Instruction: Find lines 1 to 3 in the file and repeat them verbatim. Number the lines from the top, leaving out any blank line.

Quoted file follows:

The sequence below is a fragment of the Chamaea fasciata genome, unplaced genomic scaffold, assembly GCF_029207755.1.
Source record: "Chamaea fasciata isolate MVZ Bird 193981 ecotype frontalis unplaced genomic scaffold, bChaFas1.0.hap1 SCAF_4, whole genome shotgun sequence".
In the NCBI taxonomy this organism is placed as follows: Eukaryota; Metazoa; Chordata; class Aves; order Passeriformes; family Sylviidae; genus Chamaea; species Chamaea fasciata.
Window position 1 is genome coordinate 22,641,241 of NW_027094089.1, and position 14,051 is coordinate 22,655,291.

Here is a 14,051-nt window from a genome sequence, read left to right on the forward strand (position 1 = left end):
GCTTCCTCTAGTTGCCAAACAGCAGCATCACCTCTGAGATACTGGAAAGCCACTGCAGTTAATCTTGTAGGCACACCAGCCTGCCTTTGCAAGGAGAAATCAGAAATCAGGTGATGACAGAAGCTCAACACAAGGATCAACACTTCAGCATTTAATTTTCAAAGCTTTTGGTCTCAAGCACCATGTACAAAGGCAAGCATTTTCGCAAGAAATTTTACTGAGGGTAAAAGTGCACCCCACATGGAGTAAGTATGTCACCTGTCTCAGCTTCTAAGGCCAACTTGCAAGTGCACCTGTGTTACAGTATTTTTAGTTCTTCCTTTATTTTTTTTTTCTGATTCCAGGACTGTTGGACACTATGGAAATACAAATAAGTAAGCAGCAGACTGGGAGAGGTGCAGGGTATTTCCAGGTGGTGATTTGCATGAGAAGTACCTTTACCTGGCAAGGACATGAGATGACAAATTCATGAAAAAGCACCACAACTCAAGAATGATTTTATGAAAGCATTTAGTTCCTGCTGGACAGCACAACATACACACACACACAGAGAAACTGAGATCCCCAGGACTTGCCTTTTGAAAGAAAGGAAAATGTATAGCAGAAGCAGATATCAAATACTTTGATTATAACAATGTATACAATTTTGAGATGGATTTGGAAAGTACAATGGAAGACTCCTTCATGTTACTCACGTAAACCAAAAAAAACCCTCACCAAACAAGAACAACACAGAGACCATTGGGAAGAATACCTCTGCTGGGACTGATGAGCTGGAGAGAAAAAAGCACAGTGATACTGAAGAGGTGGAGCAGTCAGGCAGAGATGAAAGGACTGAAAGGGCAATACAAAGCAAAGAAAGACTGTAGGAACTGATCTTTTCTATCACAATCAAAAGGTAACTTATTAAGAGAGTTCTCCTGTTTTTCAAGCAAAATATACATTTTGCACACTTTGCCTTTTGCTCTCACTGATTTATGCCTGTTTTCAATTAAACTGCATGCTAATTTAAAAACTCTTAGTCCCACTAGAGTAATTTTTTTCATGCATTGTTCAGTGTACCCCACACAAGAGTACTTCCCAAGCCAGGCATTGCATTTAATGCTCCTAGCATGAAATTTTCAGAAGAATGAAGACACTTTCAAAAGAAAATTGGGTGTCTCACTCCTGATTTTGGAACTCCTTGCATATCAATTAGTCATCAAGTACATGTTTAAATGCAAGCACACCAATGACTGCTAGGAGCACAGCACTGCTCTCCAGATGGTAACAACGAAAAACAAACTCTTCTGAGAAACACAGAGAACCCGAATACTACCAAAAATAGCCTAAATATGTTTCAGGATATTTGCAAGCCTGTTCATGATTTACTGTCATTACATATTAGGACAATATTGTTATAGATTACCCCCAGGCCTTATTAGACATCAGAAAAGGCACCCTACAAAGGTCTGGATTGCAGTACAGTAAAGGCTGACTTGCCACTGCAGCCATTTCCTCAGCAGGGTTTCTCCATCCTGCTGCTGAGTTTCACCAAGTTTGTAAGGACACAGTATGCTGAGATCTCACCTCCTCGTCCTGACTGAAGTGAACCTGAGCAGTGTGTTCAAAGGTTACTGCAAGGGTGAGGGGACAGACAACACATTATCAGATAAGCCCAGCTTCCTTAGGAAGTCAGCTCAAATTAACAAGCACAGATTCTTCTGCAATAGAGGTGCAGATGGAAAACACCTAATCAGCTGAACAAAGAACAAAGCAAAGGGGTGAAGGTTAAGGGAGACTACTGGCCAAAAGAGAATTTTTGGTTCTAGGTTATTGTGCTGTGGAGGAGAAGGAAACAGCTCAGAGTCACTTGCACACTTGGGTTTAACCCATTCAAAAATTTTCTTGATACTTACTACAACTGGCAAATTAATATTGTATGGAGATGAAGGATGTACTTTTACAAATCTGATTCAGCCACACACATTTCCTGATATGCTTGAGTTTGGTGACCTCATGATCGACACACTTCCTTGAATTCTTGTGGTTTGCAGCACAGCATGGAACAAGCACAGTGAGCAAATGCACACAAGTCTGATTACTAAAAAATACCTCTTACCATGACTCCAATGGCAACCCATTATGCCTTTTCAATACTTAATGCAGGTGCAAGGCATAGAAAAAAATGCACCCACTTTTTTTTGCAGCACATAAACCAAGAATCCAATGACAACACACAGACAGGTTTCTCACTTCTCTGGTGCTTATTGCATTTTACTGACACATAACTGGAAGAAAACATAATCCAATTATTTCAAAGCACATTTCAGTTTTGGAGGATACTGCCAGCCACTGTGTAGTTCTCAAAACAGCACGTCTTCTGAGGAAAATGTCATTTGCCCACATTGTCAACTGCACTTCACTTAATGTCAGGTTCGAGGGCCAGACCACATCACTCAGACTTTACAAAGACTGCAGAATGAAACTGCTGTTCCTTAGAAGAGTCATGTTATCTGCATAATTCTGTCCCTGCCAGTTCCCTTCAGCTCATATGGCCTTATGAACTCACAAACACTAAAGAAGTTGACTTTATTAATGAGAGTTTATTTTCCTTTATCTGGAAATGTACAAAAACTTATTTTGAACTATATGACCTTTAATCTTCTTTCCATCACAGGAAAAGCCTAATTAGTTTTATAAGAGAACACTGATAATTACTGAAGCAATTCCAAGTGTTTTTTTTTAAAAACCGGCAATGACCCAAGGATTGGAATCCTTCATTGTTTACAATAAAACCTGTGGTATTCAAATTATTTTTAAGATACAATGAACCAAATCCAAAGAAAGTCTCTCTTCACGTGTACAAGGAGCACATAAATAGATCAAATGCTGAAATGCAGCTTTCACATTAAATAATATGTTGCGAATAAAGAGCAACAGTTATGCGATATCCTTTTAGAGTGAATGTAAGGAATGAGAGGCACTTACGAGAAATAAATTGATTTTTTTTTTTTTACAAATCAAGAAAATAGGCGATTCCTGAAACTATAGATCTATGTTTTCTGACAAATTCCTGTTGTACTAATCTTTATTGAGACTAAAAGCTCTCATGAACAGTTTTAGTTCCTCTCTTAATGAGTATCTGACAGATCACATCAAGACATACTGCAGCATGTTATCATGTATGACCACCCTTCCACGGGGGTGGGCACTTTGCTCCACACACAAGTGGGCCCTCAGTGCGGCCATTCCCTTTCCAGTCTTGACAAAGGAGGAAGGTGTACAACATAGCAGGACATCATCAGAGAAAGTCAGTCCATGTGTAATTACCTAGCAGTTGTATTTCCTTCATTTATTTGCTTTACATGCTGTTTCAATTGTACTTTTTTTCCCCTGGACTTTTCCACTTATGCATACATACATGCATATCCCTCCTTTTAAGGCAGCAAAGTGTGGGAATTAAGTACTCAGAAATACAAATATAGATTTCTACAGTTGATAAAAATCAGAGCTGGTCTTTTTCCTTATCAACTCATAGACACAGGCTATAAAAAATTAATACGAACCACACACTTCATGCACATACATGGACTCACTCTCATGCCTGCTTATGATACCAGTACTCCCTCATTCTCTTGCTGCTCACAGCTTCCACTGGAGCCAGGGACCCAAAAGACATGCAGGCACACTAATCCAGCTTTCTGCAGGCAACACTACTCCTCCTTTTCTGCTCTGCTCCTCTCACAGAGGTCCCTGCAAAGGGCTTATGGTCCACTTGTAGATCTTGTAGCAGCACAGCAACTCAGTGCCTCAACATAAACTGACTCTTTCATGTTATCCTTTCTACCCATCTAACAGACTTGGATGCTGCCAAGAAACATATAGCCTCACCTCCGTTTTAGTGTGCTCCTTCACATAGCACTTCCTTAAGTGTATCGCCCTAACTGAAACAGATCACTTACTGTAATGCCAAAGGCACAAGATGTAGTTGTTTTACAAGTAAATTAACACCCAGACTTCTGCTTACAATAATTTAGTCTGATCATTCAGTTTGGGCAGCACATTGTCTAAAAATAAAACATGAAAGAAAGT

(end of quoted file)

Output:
The sequence below is a fragment of the Chamaea fasciata genome, unplaced genomic scaffold, assembly GCF_029207755.1.
Source record: "Chamaea fasciata isolate MVZ Bird 193981 ecotype frontalis unplaced genomic scaffold, bChaFas1.0.hap1 SCAF_4, whole genome shotgun sequence".
In the NCBI taxonomy this organism is placed as follows: Eukaryota; Metazoa; Chordata; class Aves; order Passeriformes; family Sylviidae; genus Chamaea; species Chamaea fasciata.